IT AIN’T LIPSTICK
What’s so funny about this? Some people would call this a “dafffynition” which is itself a pun on “definition.” “Daffy” means crazy or strange, as in the cartoon character Daffy Duck. The object here is to take a common word and change the meaning or definition by punning with the sounds and letters of the word. Generally, this works best with longer words but not always. In the case of today’s joke, we start with the word abomination, a noun meaning something which causes disgust, hatred or loathing, in other words something not very nice. That’s the DEFinintin. But for our DAFFYnition, we’re going to break the word down. The best way to do that is by looking at each syallable, that is, the pronunciation unit with a distinct vowel sound. There can be several ways to do this depending on how the vowels are clustered. To make this joke work, we can say that “abomination” has five syllables, namely a-bom-i-na-tion. Now we look for homophones or words that sound the same as these syllables. The first one is the article “a”. That’s easy. Next we have the syllable “bom”, which is a homophone for bomb, spelled b-o-m-b.. The short “i” sounds like i, but said quickly it’s hard to distinguish it from a schwa sound. If we combine the last two syllables we actually get the real word “nation”. So, if said kind of quickly, abomination could sound like “a bomb a nation,” meaning one bomb for each nation or country. And these are nuclear bombs too, probably enough to wipe out life on the planet, or most of it. So yes, I’m being sarcastic because I’m disgusted by, as well as hate and loath any and all bombs and I’m opposed to any nation having even one nuclear bomb, let alone a stock pile, the way Russia and the US do. And THAT’s not funny at all!
BY THE SKIN OF HIS TEETH
Origin: 16th Century, British English - The expression was being translated from the original Hebrew in an early bible. So the concept goes back at least to biblical times. The question in my mind is whether the ancient expression was being completely metaphorical since human teeth don’t have skin. Or was the writer simply referring to the gums, the skin around the teeth?
Usage: Informal, spoken, general, American and British English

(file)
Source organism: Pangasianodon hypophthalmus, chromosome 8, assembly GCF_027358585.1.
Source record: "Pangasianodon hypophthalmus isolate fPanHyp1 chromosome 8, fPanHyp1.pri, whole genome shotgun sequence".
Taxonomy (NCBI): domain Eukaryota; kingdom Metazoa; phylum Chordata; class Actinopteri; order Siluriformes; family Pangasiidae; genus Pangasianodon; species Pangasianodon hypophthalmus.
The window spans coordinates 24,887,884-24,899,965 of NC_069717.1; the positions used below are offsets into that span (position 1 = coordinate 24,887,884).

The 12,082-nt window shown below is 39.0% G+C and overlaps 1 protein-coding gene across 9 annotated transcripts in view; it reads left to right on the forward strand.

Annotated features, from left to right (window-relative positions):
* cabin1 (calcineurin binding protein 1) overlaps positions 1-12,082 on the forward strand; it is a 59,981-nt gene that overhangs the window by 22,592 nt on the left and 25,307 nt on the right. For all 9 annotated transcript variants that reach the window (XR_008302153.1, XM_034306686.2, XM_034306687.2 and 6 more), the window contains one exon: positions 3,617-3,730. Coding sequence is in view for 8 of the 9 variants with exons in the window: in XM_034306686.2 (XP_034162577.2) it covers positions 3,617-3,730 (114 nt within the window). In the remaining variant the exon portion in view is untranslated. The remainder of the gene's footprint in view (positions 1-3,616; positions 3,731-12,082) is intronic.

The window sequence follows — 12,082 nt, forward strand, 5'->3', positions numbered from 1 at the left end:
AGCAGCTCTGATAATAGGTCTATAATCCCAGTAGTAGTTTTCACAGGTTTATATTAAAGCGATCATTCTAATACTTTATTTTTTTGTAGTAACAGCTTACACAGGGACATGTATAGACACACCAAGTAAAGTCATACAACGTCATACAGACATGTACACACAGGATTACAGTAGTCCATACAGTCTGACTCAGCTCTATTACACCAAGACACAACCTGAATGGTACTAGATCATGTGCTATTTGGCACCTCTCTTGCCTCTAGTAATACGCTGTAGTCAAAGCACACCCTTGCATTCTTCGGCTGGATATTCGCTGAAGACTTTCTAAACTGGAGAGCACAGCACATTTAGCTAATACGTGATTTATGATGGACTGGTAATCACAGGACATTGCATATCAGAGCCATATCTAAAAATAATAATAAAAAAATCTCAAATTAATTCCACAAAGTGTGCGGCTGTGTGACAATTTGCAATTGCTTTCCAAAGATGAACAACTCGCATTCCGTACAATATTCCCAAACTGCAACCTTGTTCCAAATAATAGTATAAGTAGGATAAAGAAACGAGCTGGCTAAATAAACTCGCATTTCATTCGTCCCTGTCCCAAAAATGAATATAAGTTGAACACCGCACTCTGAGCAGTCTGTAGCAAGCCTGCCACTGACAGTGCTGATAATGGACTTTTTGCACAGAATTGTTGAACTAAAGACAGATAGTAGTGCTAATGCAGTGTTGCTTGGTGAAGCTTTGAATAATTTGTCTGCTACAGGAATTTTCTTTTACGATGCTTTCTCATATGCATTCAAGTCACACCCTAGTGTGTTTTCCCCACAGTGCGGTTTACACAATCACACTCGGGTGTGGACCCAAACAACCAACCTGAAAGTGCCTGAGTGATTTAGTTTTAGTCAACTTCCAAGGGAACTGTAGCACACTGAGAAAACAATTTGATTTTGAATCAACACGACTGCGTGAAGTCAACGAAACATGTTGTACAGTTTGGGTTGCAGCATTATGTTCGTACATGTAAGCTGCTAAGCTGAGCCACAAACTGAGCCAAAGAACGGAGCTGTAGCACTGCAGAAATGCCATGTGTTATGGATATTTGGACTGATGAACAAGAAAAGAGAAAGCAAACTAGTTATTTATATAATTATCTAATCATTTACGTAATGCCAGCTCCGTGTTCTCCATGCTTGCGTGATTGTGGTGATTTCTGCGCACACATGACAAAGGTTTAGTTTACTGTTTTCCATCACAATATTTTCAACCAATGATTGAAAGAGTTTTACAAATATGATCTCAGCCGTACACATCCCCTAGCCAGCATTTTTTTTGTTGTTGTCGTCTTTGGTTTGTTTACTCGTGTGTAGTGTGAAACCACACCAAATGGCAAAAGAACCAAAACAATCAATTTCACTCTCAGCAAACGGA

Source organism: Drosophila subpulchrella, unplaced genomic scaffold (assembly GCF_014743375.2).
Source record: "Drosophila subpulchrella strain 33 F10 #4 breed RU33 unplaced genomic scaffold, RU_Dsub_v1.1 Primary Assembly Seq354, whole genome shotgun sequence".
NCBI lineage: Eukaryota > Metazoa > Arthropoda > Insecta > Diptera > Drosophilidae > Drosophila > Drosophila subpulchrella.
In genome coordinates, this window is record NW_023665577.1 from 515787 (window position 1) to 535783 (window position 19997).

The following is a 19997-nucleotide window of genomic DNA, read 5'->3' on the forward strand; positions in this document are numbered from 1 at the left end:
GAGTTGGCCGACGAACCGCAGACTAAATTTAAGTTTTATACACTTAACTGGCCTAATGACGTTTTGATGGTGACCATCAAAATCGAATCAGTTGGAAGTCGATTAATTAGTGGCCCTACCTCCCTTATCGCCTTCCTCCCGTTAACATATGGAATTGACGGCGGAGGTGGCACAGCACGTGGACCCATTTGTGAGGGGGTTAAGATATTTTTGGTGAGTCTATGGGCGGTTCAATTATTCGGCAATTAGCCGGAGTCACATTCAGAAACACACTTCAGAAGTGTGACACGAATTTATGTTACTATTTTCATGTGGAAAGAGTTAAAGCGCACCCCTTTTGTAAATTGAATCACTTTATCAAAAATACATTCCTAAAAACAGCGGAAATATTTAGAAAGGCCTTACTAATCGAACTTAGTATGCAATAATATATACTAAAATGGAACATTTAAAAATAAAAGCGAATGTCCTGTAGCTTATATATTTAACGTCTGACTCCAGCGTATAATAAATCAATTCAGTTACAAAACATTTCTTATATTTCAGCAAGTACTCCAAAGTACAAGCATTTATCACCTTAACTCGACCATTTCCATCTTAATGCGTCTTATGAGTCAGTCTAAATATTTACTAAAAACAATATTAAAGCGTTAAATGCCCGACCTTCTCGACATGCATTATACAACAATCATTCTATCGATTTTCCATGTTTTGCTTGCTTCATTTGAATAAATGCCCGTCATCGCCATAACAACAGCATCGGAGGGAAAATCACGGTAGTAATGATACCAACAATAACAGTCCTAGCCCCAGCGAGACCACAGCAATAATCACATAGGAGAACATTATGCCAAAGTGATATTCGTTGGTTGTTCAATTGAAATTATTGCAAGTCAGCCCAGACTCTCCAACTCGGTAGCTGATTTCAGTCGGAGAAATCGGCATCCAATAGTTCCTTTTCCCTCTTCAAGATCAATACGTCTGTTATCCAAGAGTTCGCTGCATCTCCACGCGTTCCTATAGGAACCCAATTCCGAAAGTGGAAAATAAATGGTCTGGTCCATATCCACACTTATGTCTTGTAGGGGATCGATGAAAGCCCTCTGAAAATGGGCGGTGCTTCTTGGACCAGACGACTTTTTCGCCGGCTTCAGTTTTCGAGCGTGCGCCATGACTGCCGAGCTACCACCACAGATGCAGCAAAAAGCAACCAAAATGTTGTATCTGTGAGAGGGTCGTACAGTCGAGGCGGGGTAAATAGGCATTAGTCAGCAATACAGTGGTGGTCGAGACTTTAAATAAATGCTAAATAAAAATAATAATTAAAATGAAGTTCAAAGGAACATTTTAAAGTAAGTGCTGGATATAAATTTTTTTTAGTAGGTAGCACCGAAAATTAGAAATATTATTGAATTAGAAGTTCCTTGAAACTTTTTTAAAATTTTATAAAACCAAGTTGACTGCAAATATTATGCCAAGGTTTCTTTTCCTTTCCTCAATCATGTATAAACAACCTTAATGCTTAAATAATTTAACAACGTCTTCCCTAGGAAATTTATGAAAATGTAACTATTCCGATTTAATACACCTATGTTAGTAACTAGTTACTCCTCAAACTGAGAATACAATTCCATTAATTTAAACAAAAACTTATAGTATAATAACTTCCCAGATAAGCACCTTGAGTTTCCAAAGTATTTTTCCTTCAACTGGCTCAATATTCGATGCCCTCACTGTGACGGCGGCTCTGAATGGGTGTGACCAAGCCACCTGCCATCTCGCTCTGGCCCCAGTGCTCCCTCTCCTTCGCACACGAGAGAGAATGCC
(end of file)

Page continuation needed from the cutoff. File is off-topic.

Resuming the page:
Idiomatic Meaning: Barely or narrowly making a deadline or escaping from disaster
Literal Meaning: In this case the expression can mean either escaping by using the gums or the teeth or by being next to the gums or the teeth. However if the expression is not written but only spoken, then “b-y” could also be “b-u-y”, meaning to purchase the skin of someone’s teeth.
Why is this funny? In the photo we see two people watching a dentist work on a third person, presumably an older friend or relative. The dentist tells them that they arrived at the last possible second (by the skin on their teeth) if they wanted to save the old man’s teeth. The dentist was just about to pull them out. However, the woman tells the dentist that they don’t really have enough money to pay the dentist for his work. In fact they only have enough to purchase or to “buy” the old man’s gums. In other words, to “buy the skin of his teeth.”
Sample sentence: The deadline for submitting a bid was 3:00pm; we made it by “the skin of our teeth.”
Linguistic Relativity. The more you think about it the more interesting it becomes. Literally…
Beautifully made video, but the Sapir-Whorf hypothesis has at least had tons of doubt cast upon it and has at most been totally refuted by linguistics studies D:
I think it’s important to differentiate two ideas here.
- Linguistic Determinism (Sapir-Whorf): if your language doesn’t describe something, you can’t think of it. So languages without a series of strong verbal tenses leaves its speakers without a concept of time.
- Linguistic Relativity: your language will influence your brain and reinforce certain things over others. Languages that prefer passive voice to describe certain actions (like something breaking) cause their speakers to pay less attention to who did the action, while ones that prefer active voice are more likely to blame someone for it.
The first has been refuted countless times in the last 60 or so years. However, the second is a new spin on Sapir-Whorf with what some linguists (or rather, cognitive scientists) view as valid. It’s kind of like “Sapir-Whorf light” and it isn’t so black-and-white.
I’m not sure where I stand on relativism; some of the work that’s been done is pretty interesting and some of it is presented fairly convincingly, even for a skeptic like me. Why is it that Germans tend to describe keys with more masculine adjectives, while Spaniards tend towards feminine keys? Why do Russians seem to categorize blue colors faster than English-speakers? Why do people with absolute directional words (north, south, east, west, as in Guugu Yimithirr) remember placement of objects differently than those with relative direction (left, right, in front, behind, as in most languages)? The results of the experiments have been really interesting to read, but sometimes I question the methods used (particularly in how grammatical gender affects how people view inanimate objects).